Bullseye Electric Ray, Pacific Dwarf Numbfish.
A small electric ray with a teardrop-shaped body and a short, evenly rounded snout. Anterior margin of disc broadly convex but indented at pectoral fin origin. Eyes large and protruding; larger than spiracles. Spiracles with 7-10 small papillae on posterior margin. Nasal curtain as wide as mouth. Nostrils circular. Incurrent and excurrent openings separated by stiff tissue.
Pelvic fins broad. Tail short and broad based. Dorsal fins closely spaced, large, with broadly to narrowly rounded apices and broadly convex posterior margins. First dorsal origin over pelvic fins. Caudal fin large, sub-triangular, posterior margin broadly rounded.
Dorsum highly variable from white to grey-brown or reddish-brown. Distinctive, large central ocellus composed of concentric light and dark rings always present. Remainder of dorsum sometimes unmarked but usually with varying pattern of orange, brown, or dusky blotches, sometimes with intricate reticulations. Snout and pre-orbital area usually darker; sometimes black. Ventrum white.
Maximum length ~25cm.
Tropical/sub-tropical seas. Benthic in sandy bays and on rocky or coral reefs. From close inshore to 65m.
Eastern Pacific. Found from the upper Sea of Cortez to Ecuador.
The Pacific Dwarf Numbfish (Diplobatis ommata) is captured in demersal shrimp trawl fisheries that operate off Mexico, Costa Rica, and Colombia, but it may have some geographic refuge from fishing in areas of its range where shrimp trawl fisheries are generally absent. It also has refuge on rocky reefs and habitats away from trawl grounds, and is generally not susceptible to capture in other major fishing gears. Overall, although it is subjected to intense trawl pressure in some areas, the Pacific Dwarf Numbfish is not suspected to be close to reaching the population reduction threshold and is assessed as Least Concern.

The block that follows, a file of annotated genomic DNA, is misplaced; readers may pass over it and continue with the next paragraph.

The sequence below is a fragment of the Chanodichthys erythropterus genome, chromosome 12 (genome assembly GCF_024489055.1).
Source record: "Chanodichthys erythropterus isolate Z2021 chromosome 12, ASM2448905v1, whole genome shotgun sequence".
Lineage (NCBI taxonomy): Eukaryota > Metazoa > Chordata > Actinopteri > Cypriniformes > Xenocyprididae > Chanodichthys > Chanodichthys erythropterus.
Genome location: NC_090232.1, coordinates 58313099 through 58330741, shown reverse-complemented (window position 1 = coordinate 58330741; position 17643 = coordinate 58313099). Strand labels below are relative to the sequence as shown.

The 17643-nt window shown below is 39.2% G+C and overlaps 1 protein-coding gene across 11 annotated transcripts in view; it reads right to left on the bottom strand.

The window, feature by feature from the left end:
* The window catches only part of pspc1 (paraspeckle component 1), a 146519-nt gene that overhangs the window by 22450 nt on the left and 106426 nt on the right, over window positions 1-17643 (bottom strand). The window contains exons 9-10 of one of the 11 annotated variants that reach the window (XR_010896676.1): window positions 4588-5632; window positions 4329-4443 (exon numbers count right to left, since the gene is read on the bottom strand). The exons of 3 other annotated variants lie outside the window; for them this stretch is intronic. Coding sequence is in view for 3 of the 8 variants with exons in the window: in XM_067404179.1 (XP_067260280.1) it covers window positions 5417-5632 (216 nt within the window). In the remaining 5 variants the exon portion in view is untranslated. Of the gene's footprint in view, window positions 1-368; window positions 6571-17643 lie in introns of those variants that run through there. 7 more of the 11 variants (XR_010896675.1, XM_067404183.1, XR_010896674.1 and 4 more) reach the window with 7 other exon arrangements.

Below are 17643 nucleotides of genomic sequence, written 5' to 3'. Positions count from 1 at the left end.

Pollom, R., Bizzarro, J., Burgos-Vázquez, M.I., Avalos, C., Cevallos, A., Espinoza, M., González, A., Herman, K., Mejía-Falla, P.A., Morales-Saldaña, J.M., Navia, A.F., Pérez Jiménez, J.C. & Sosa-Nishizaki, O. 2020. Diplobatis ommata. The IUCN Red List of Threatened Species 2020: e.T61403A124456804. https://dx.doi.org/10.2305/IUCN.UK.2020-3.RLTS.T61403A124456804.en. Downloaded on 30 May 2021.
Aplacental viviparous. Litter size unknown.
Adults feed mainly on polychaete worms and small crustaceans.
When threatened, bullseye electric rays sometimes swim quickly upwards and direct their white underparts towards a predator or diver; sometimes delivering a shock but usually just a visual threat display.
Reaction to divers
Very easy to approach. Usually remains completely motionless but may try to deliver a shock and then relocate when threatened.
Bullseye electric rays are fairly common on sandy substrates around popular reef sites from the Sea of Cortez to Panama.
The Midriff Islands north of Loretto, Mexico, and the Catalina Islands near Playa del Coco in Costa Rica are both excellent areas to look for this species.
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No other electric rays in the eastern Pacific have a bold ocellus in the centre of their disc.